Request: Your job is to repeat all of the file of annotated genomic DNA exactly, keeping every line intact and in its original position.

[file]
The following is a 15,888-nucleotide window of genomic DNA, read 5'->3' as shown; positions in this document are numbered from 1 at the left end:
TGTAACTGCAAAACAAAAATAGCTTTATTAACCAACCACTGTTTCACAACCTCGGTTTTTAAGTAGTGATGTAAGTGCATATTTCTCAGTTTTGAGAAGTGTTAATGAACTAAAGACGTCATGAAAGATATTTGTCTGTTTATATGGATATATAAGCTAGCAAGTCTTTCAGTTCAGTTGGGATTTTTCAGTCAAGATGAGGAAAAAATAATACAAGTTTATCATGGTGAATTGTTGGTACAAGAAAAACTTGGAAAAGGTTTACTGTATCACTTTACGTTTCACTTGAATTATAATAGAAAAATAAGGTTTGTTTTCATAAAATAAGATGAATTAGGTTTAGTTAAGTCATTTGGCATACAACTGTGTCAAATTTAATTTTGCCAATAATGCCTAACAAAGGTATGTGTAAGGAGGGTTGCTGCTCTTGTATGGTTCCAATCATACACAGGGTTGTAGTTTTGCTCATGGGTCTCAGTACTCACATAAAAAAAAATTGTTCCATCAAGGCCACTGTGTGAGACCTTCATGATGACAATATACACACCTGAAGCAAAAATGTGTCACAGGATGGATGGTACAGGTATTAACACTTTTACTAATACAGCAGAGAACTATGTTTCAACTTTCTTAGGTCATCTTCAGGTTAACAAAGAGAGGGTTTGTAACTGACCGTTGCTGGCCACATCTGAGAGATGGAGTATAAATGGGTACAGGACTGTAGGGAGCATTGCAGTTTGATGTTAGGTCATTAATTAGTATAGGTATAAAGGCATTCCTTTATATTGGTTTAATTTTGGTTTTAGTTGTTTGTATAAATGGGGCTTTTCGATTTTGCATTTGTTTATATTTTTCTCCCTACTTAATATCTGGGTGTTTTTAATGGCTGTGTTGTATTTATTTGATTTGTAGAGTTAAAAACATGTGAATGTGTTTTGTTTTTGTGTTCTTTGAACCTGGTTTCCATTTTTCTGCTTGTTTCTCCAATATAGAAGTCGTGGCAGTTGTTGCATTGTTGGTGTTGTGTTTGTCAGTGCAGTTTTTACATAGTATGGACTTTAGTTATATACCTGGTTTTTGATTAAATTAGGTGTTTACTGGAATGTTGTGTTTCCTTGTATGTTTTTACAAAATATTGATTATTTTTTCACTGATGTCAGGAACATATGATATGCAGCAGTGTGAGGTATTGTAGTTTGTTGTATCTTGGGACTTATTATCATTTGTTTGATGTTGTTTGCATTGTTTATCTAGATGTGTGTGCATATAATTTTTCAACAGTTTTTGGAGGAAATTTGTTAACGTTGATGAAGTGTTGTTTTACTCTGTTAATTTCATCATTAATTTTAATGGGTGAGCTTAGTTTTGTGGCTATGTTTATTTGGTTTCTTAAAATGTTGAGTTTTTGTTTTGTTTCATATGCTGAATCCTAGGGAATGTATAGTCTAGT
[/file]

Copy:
The following is a 15,888-nucleotide window of genomic DNA, read 5'->3' as shown; positions in this document are numbered from 1 at the left end:
TGTAACTGCAAAACAAAAATAGCTTTATTAACCAACCACTGTTTCACAACCTCGGTTTTTAAGTAGTGATGTAAGTGCATATTTCTCAGTTTTGAGAAGTGTTAATGAACTAAAGACGTCATGAAAGATATTTGTCTGTTTATATGGATATATAAGCTAGCAAGTCTTTCAGTTCAGTTGGGATTTTTCAGTCAAGATGAGGAAAAAATAATACAAGTTTATCATGGTGAATTGTTGGTACAAGAAAAACTTGGAAAAGGTTTACTGTATCACTTTACGTTTCACTTGAATTATAATAGAAAAATAAGGTTTGTTTTCATAAAATAAGATGAATTAGGTTTAGTTAAGTCATTTGGCATACAACTGTGTCAAATTTAATTTTGCCAATAATGCCTAACAAAGGTATGTGTAAGGAGGGTTGCTGCTCTTGTATGGTTCCAATCATACACAGGGTTGTAGTTTTGCTCATGGGTCTCAGTACTCACATAAAAAAAAATTGTTCCATCAAGGCCACTGTGTGAGACCTTCATGATGACAATATACACACCTGAAGCAAAAATGTGTCACAGGATGGATGGTACAGGTATTAACACTTTTACTAATACAGCAGAGAACTATGTTTCAACTTTCTTAGGTCATCTTCAGGTTAACAAAGAGAGGGTTTGTAACTGACCGTTGCTGGCCACATCTGAGAGATGGAGTATAAATGGGTACAGGACTGTAGGGAGCATTGCAGTTTGATGTTAGGTCATTAATTAGTATAGGTATAAAGGCATTCCTTTATATTGGTTTAATTTTGGTTTTAGTTGTTTGTATAAATGGGGCTTTTCGATTTTGCATTTGTTTATATTTTTCTCCCTACTTAATATCTGGGTGTTTTTAATGGCTGTGTTGTATTTATTTGATTTGTAGAGTTAAAAACATGTGAATGTGTTTTGTTTTTGTGTTCTTTGAACCTGGTTTCCATTTTTCTGCTTGTTTCTCCAATATAGAAGTCGTGGCAGTTGTTGCATTGTTGGTGTTGTGTTTGTCAGTGCAGTTTTTACATAGTATGGACTTTAGTTATATACCTGGTTTTTGATTAAATTAGGTGTTTACTGGAATGTTGTGTTTCCTTGTATGTTTTTACAAAATATTGATTATTTTTTCACTGATGTCAGGAACATATGATATGCAGCAGTGTGAGGTATTGTAGTTTGTTGTATCTTGGGACTTATTATCATTTGTTTGATGTTGTTTGCATTGTTTATCTAGATGTGTGTGCATATAATTTTTCAACAGTTTTTGGAGGAAATTTGTTAACGTTGATGAAGTGTTGTTTTACTCTGTTAATTTCATCATTAATTTTAATGGGTGAGCTTAGTTTTGTGGCTATGTTTATTTGGTTTCTTAAAATGTTGAGTTTTTGTTTTGTTTCATATGCTGAATCCTAGGGAATGTATAGTCTAGT